How to Create a Winning Business to Business Partnership

business to business partnershipBusiness success hinges on many factors, from how hard you work, to what people you hire, to market opportunities and competition. But you may also find success where you least expect it – like by creating a successful business to business partnership where two or more businesses agree to team up.

I have seen a million different flavors of business to business partnerships, and I’ve seen partnerships which really help each business grow and succeed, as well as others where the partners are like oil and water and ultimately the partnership leads to both companies’ downfall.

First, before we look at what makes a good partnership, let’s examine the different types of ways two or more businesses can work together.

Types of Business to Business Partnerships

Business to business partnerships can include any kind of agreement between two businesses, from a joint venture to an agreement to sell each other’s products to an agreement to jointly manufacture certain goods.

In most cases, businesses agree to partner up only under certain circumstances, such as if they see a third competitor who is so large that the smaller companies can’t compete, or if they see the two businesses can accomplish greater sales than they could separately. After all, why team up unless there is a very strong reason for doing so?

Often the partners bring different qualities to the table, such as one partner that has deep pockets and another that has great personnel. If so, the partnership agreement needs to figure out a way to value these different contributions.

Research Your Potential Partner

You may like your potential partner. You may enjoy getting a beer together. But don’t take your own word for it. You should do due diligence, including background research on your potential partner. If they have partnered up with other businesses before, you should find out how that relationship went.

Ask for financial statements and references. Ask who they have on their team of trusted advisors for their business – you can learn a lot about a potential partner from the company they keep. You shouldn’t do any less due diligence with a potential business partner than you would with a potential employee.

During your due diligence, you should evaluate whether you are a good fit for each other. Will all of your employees get along? Are your offices too far apart? If possible, you should see if you can have a trial period for three to six months to figure out how your partnership will go.

Evaluate How Partnering Together Will Benefit You

You should have a clear understanding of why you are going into partnership together, complete with desired benchmarks. Too often businesses “team up” because the founders or owners have a preexisting relationship. By setting goals, you will know if the partnership is meeting those goals or if you should turn your attention elsewhere.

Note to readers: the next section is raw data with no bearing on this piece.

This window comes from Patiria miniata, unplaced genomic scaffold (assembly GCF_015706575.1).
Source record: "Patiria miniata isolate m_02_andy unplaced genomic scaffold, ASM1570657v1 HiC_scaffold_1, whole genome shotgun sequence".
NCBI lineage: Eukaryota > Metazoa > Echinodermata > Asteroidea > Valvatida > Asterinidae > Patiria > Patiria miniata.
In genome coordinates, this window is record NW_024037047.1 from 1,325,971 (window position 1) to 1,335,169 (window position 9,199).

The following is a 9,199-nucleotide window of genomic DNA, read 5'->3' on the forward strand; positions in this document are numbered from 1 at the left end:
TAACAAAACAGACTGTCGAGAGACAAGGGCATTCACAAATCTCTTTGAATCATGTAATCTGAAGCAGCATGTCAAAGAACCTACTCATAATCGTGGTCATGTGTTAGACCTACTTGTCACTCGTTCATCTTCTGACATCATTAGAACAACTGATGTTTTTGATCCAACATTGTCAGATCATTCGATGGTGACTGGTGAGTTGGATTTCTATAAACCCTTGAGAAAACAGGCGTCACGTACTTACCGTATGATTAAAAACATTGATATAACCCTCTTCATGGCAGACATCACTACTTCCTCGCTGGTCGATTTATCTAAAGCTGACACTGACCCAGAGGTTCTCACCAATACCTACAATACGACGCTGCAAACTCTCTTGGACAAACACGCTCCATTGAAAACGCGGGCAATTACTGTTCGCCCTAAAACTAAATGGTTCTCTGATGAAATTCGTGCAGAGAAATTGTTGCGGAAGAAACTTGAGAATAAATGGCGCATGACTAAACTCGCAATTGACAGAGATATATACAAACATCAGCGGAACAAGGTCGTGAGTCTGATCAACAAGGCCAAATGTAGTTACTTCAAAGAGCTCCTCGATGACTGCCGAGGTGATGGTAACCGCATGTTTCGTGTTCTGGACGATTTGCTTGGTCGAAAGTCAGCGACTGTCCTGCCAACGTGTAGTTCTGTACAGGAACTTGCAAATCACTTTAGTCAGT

Get Your Agreement In Writing

You absolutely must get your partnership agreement in writing. You are deluding yourself if you think there will never be a disagreement between you and your new partner. You will have disagreements, but if you have thought about in advance how you will deal with those disagreements, then you will be much better off.

The process of drafting the partnership agreement will force you to face tough issues right at the outset, and to define specific roles each business will play. The partnership agreement should define the vision you both share for your working relationship.  You should also think about the worst case scenarios, such as what if a key employee left one business, or if one of the partners suddenly ran out of money.

Although the partnership agreement can cover a lot of different areas, here are some primary sections that should be included:

  • Amount of equity invested by each business.
  • How profits and losses will be allocated.
  • Distribution of assets on breakup of the partnership.
  • How to make changes or dissolve the partnership.
  • An Alternative Dispute Resolution (ADR) provision in case you and your partner have a dispute.

 

Reevaluate Your Partnership Regularly

Hopefully your partnership will go well, and the payoff will be worth the initial upfront investment of time and due diligence. However, even if the business to business partnership is going well, you should plan to reevaluate the partnership regularly, preferably once per year. You can put this into the partnership agreement.

Even if you decide each year that the partnership is going swimmingly, by reevaluating annually, you will give yourself an opportunity to address any sources of friction and to smooth them out, rather than allowing tensions to build until they boil over.

 

Do you have any other suggestions for how to forge a business to business partnership? Let us hear them in the comments below.

John Corcoran is an attorney with Plastiras & Terrizzi in San Rafael, California (Marin County).  He advises clients about real estate/land use, general civil litigation, and small business matters.  He can be reached at  (415) 250-8131  or jcorcoran@ptlegal.com.

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Photo credit: Flickr/o5com

 

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